The muscarinic acetylcholine receptors are activated by the physiological ligand acetylcholine, a key neurotransmitter that is found in both the peripheral and the central nervous systems. These receptors are responsible for a broad range of functions, including the contraction of skeletal muscle and secretion by tracheal mucosa. On the basis of our findings, the M3-R also appears to have a unique, and unexpected, role in olfactory signal transduction. Given the extensive innervation of the olfactory mucosa by cholinergic parasympathetic neurons, it is possible that secreted acetylcholine could activate muscarinic receptors on OSNs (31, 32). As we have shown in our transfected cell system, 100 nM carbachol was adequate to substantially potentiate OR function; hence, even a low concentration of acetylcholine, whether constitutively available or released upon OR stimulation, could improve the olfactory response. Indeed, Hedlund and Shepherd provided the first evidence for the presence of muscarinic acetylcholine receptors in the olfactory epithelium of the salamander; moreover, they showed the presence of both choline acetyltransferase and acetylcholine esterase, further supporting the idea that acetylcholine plays a physiological role in the olfactory epithelium (33).

Furthermore, humans and animals show an increase in acuity in odor detection by learning. This olfactory perceptual learning is modulated by acetylcholine (34). Although previous studies suggested the importance of changes by acetylcholine in neurons of the olfactory bulb and the piriform cortex, our results raise the possibility that acetylcholine might have direct effects in the activation of ORs, thus contributing to olfactory learning at the receptor level. In the future, it will be interesting to determine whether acetylcholine is secreted in the nasal mucus and, if so, whether modulating the amount of acetylcholine could be a mechanism through which the native functions of ORs might be regulated by the activity of the M3-R and whether changes in OR function by acetylcholine might affect olfactory learning.

The ability of GPCRs to act not simply as monomers but also as dimers or even higher-order oligomers has been reported in a number of systems; however, whether these observations are physiologically relevant has been debated in some cases (18, 2325). Although M3-R signaling has never been proposed to play a role in olfaction, others have postulated that neurotransmitters act to modulate OR activation. Firestein and Shepherd showed that the application of atropine, a muscarinic receptor antagonist, substantially reduced the activation of ORs in salamander OSNs (35), consistent with the idea that the activation state of the M3-R is important for OR function. It is possible that other non-OR GPCRs modulate the functions of ORs. As mentioned earlier, β2AR and P2YRs enhance the functions of specific ORs. Other GPCRs may also alter the functions of other subsets of ORs. Our data appear to support this idea, because several other GPCRs from our screen appeared to enhance the function of some of the ORs that we tested (Fig. 1). This implies that there may be inherent heterogeneity and complexity in OR–non-OR interactions. In the future, it will be necessary to examine how the M3-R and other OR-modulating proteins affect OR function and what the molecular mechanism of this interaction might be.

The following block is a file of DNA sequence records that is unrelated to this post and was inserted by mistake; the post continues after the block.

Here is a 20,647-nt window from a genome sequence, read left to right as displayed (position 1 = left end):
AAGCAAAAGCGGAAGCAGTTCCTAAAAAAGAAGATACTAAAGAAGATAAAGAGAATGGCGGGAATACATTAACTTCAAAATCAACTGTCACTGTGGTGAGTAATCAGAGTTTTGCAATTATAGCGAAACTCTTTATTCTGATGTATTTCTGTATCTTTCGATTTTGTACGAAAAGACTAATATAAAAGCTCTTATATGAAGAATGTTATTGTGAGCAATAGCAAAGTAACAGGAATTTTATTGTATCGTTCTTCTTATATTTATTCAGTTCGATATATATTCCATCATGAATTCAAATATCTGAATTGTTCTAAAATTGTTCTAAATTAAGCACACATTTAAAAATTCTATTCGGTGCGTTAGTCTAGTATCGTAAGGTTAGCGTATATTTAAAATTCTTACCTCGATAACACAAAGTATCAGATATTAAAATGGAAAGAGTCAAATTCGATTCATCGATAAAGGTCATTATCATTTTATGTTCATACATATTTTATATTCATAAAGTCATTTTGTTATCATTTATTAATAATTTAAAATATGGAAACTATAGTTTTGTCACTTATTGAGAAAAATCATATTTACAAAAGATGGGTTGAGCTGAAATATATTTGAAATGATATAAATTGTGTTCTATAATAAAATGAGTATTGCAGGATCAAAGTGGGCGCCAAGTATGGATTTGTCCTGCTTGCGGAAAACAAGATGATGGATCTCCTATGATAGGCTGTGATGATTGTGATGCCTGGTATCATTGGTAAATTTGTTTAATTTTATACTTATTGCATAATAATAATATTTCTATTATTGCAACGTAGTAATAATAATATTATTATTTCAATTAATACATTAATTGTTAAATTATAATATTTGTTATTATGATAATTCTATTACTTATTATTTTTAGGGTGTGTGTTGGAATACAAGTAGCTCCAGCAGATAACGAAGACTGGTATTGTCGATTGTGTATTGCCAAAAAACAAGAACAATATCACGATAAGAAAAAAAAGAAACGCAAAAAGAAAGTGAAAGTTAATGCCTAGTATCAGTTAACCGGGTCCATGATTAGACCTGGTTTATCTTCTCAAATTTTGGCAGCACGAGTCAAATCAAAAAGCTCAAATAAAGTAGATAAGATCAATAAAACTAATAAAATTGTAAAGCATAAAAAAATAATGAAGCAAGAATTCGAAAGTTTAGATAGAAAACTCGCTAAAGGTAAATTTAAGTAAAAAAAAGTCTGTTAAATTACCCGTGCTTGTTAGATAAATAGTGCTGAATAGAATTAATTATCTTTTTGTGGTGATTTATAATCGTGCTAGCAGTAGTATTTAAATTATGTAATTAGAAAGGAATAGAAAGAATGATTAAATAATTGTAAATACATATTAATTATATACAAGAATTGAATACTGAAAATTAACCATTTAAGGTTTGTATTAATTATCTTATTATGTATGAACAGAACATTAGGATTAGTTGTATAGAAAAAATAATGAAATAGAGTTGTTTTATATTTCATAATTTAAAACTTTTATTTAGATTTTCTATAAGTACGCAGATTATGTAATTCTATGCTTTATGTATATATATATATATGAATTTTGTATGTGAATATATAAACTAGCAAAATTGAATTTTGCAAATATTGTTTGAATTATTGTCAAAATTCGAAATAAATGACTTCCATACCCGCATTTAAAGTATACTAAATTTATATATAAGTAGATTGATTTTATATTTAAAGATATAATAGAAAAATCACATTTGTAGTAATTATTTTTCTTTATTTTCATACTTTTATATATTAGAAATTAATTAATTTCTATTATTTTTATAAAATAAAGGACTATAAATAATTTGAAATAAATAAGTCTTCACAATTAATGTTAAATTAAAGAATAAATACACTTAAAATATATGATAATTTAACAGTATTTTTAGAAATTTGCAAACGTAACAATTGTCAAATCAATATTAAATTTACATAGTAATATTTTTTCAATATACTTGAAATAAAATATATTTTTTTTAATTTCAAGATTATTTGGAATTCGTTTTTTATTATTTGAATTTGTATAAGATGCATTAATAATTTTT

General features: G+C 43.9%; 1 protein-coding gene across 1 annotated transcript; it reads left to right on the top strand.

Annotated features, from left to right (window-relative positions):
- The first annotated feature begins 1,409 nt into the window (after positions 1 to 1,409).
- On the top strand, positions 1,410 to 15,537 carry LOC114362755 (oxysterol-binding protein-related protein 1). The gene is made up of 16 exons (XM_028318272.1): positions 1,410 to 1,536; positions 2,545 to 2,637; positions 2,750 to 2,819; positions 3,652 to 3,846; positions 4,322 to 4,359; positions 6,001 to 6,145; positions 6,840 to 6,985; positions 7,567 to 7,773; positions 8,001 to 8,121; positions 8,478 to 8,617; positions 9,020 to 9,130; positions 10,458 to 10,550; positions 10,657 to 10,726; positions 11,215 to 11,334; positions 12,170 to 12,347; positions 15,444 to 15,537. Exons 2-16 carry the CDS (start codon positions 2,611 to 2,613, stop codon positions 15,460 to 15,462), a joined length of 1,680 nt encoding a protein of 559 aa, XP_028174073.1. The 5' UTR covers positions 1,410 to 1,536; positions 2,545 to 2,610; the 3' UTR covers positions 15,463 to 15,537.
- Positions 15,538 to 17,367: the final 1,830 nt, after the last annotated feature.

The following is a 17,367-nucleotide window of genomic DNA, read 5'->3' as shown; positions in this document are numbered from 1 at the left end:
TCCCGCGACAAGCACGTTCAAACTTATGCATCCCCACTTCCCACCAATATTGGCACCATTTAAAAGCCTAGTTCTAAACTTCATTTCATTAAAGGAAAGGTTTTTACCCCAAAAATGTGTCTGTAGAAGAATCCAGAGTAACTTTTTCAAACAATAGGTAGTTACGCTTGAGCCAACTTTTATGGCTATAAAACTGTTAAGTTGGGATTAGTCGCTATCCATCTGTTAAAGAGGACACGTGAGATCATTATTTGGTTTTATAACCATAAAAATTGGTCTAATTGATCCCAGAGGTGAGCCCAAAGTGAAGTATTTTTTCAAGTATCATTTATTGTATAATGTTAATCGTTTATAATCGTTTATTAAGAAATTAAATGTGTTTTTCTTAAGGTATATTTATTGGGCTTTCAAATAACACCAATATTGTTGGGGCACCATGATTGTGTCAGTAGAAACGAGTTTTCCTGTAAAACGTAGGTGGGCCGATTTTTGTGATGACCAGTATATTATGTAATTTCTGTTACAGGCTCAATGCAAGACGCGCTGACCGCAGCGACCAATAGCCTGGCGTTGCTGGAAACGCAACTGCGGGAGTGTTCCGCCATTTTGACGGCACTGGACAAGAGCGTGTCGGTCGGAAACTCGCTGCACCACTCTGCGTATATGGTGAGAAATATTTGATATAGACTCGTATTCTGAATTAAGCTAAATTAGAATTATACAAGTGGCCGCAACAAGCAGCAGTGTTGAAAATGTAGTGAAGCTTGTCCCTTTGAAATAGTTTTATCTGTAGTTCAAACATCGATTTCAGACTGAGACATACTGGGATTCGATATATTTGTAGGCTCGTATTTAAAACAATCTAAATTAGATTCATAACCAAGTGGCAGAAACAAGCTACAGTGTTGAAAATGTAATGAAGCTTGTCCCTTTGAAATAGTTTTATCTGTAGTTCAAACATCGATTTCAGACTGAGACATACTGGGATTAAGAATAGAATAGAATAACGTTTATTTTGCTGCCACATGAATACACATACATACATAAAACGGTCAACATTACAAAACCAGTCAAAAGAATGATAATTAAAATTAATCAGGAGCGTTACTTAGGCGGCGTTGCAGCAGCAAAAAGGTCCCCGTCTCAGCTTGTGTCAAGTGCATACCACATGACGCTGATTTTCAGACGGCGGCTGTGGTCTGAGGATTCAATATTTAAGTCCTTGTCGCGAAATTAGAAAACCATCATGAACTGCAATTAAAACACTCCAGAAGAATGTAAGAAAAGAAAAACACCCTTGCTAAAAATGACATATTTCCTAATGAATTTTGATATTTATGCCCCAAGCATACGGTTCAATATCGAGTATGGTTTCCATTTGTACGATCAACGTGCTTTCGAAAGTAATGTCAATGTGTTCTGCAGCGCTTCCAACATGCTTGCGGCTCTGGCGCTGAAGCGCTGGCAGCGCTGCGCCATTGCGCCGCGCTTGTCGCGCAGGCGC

How does the M3-R enhance OR function? It is clear that no single paradigm can account for the diverse interactions observed between GPCR homomers and heteromers (18). In contrast to the ability of β2AR and P2YRs to increase the surface abundance of OR-M71, the M3-R did not increase the amount of ORs at the cell surface. This is consistent with results presented by Bush et al., in which the M3-R was not identified as a potential OR modulator, precisely because they also found that coexpressing the M3-R did not increase the cell surface abundance of ORs (17). Our screen directly assessed OR activation, which enabled us to identify the M3-R.

In contrast to instances in which GPCR heteromers promote receptor trafficking, the stable interaction between ORs and the M3-R might lead to a change in OR conformation or ligand-induced changes in OR conformation that improve ligand binding. Another possibility is that M3-R and OR heteromers may couple with G proteins more efficiently than do monomeric receptors. Indeed, it has been proposed that two receptor molecules are required to fully bind with each G protein, because structural studies have shown that GPCRs form multiple points of contact with the α and βγ subunits of G proteins, which require different GPCR conformations (36, 37). However, general mechanisms for GPCR crosstalk may not apply to this particular instance, because the action of the M3-R is likely specific. Although we tested a diverse set of 22 non-OR GPCRs, including multiple Gq-coupled receptors, no other Gq-coupled receptor showed properties similar to those of the M3-R. This suggests that the presence of Gq-coupled GPCRs is not sufficient to potentiate OR signaling and that a more specific interaction is likely required.

Finally, we showed that the interaction between the ORs and the M3-R was bidirectional. Activated ORs directly elicited an M3-R–dependent Ca2+ response, which was abolished in the presence of the M3-R antagonist atropine. Transactivation has been documented for other GPCR heteromers. For example, in the case of Gi-coupled A1 adenosine receptor (A1R) and the Gq-coupled P2Y1 receptor, the purinergic agonist adenosine 5′-diphosphate (ADP)βS, which normally does not affect cAMP production, promotes a reduction in the amount of cAMP through receptor heteromers, when A1R and P2Y1 are present (38). Likewise, heteromers of ORs and the M3-R may be able to couple to Gq as well as to Golf/s. We do not yet know the molecular mechanism of the interaction between the ORs and the M3-R. As a first step, it will be important to identify the receptor domains that are required for this interaction. Although we showed that ORs and the M3-R formed stable heteromers, we cannot exclude the possibility that the modulatory effects might be explained by complex interactions among signaling pathways that are independent of these physical interactions.